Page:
Consumers are being misled about the seafood they buy, with negative impact on their wallets, marine conservation and human health.
As a professional angler I have the ability to identify the species of fish I'm served, something I put to use a while back, when I was enjoying a luncheon with a girlfriend at a fine Italian restaurant on Bloor Street in Toronto, Canada.
When the halibut I had ordered arrived I could immediately tell it was a snapper, a fish I personally do not eat. When I pointed this out to the server she explained that they were out of halibut and decided to give me what they had available.
It was not what I ordered and they didn't adjust the price to reflect the lower quality fish. Alarmed by how often this happens, I decided I needed to tell someone and try to do something about this. I started by calling Health Canada. Six departments later, I found a helpful ear, who informed me that "this is just one of a number of problems with our seafood supply and that we are working on the problem." Time will tell.
Recent studies by researchers in North America and Europe have found seafood products to be mislabeled one-third of the time. Seafood is extremely sensitive to proper handling and refrigeration. Eighty-four per cent of the 1,700-plus varieties of seafood eaten in the U.S. is imported while only two per cent is inspected by the FDA. The Canadian Food Inspection Agency provides all federal inspection services related to food in Canada but despite these governing bodies, trade and traceability continues to be a major problem for illegal, unreported and unregulated fisheries in particular.
It is estimated that of the 76 million Americans who contract food born illnesses annually, 18 to 20 per cent of those illnesses are related to seafood. Go to any restaurant and try to identify what seafood they are eating, the country of origin, production methods, how it was caught or how many times it was frozen and you will understand why this problem is only getting worse.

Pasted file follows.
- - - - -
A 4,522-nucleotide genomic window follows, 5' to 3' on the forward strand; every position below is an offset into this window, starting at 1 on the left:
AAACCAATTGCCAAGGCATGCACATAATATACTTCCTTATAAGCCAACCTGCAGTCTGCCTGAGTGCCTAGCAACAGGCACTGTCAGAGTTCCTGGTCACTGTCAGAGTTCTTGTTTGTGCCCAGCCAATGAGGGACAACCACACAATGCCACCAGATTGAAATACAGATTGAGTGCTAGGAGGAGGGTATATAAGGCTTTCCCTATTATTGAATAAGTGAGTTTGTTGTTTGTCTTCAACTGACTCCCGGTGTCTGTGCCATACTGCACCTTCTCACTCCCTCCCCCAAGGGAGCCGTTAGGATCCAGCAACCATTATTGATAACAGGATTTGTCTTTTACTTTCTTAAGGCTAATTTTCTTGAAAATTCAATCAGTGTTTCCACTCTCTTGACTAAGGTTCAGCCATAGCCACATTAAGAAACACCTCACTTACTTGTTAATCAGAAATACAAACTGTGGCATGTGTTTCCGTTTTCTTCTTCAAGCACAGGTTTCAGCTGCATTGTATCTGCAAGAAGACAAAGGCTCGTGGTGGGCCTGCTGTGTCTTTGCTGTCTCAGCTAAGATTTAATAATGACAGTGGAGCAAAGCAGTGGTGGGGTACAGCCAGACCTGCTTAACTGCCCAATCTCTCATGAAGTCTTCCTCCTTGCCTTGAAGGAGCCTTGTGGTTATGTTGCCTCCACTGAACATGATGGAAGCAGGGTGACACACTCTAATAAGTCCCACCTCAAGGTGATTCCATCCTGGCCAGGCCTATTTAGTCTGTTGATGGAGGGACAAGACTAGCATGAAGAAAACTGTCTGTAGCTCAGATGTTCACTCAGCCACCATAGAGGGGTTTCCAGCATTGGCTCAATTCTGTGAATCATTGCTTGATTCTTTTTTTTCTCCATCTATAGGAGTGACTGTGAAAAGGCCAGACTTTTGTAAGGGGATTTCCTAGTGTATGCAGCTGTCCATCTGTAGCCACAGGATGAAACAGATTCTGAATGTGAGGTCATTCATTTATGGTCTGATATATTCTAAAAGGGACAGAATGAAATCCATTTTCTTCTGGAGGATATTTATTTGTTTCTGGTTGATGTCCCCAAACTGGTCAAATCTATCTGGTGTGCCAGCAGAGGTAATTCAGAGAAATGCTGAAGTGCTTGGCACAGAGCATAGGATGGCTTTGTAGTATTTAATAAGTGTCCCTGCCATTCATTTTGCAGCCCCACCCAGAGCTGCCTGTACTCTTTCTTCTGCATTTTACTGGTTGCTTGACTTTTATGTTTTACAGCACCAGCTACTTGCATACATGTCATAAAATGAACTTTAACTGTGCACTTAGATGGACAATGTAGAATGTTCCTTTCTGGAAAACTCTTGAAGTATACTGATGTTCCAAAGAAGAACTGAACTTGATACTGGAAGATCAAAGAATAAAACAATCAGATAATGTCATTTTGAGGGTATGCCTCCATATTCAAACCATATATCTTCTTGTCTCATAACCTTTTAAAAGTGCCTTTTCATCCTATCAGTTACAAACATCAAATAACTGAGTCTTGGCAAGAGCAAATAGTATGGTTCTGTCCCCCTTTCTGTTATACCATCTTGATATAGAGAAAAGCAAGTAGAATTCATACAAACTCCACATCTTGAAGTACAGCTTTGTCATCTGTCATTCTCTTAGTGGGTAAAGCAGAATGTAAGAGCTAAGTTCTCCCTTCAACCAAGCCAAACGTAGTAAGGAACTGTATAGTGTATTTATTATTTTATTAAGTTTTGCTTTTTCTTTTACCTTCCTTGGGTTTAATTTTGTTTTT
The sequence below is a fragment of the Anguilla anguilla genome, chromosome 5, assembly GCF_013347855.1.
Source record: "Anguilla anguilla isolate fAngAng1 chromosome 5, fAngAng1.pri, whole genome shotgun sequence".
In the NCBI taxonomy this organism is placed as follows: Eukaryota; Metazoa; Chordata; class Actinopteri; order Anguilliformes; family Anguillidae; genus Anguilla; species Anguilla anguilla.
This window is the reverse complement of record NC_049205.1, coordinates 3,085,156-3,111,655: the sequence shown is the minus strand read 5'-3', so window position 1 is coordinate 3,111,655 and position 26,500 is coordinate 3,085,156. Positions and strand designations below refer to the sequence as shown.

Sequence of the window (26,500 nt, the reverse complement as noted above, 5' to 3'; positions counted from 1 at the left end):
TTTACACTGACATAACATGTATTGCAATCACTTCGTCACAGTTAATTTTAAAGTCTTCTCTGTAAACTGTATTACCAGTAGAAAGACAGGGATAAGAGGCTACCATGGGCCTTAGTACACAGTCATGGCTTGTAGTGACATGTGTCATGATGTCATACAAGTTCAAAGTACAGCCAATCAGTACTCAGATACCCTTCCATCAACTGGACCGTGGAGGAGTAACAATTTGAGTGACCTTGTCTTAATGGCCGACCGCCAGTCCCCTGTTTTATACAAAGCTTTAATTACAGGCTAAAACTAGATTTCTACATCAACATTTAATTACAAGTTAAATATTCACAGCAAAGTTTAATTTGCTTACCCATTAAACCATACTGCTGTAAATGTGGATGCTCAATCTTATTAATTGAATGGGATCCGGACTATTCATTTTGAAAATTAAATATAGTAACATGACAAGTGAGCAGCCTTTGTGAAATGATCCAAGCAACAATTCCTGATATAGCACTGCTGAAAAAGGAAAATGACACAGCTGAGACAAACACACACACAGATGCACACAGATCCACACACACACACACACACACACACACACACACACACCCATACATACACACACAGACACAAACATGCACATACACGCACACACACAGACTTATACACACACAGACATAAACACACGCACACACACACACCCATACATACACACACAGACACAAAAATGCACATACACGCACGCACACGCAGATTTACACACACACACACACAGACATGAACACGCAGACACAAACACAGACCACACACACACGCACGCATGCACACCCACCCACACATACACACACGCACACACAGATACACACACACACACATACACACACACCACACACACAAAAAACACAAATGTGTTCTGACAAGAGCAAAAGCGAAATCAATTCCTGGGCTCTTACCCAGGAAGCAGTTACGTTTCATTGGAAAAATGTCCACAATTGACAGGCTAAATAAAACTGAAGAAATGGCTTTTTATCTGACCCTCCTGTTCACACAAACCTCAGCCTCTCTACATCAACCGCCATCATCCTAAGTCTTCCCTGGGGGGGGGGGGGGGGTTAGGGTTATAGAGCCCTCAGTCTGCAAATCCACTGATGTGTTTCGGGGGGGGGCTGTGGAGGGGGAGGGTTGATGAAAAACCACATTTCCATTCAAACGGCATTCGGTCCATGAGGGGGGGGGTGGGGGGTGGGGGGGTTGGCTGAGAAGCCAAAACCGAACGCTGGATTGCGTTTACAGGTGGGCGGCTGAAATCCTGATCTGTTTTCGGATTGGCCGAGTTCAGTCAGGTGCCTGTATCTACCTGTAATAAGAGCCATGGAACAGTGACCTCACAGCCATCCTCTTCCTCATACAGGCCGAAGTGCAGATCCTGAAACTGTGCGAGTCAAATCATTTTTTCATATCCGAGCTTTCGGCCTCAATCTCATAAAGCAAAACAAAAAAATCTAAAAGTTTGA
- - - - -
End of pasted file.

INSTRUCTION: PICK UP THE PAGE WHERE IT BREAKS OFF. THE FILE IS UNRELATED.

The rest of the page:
One can ask, how it is even possible when studies show 70 to 80 per cent of red snapper sold in the U.S. are replaced with channel catfish or snapper.
Atlantic cod is often oil fish, scallops are swapped for less expensive skate wings and lobster becomes scampi, according to the study "Trade Secrets: Renaming and mislabeling of seafood." If you order a steak at a high-end restaurant and the waiter serves you a low quality burger instead, you would be outraged and send it back immediately. So we should be just as mad when they do the bait and switch with our seafood.
A three-year study from the University of Washington was conducted to study mislabeling of fish in restaurants across the United States. In the Puget Sound area, it was found that restaurants put wild-caught Pacific salmon on the menu while serving the less expensive and farm raised Atlantic salmon. Farmed salmon contain higher concentrations of contaminants like growth hormone and antibiotics than wild salmon.
In my opinion, the problems of mislabeling have dire consequences because of bacteria, and viruses. Like so many, I have also ended up sick as a result of spoiled seafood. The seafood industry, it seems, really has quite the floundering conscience.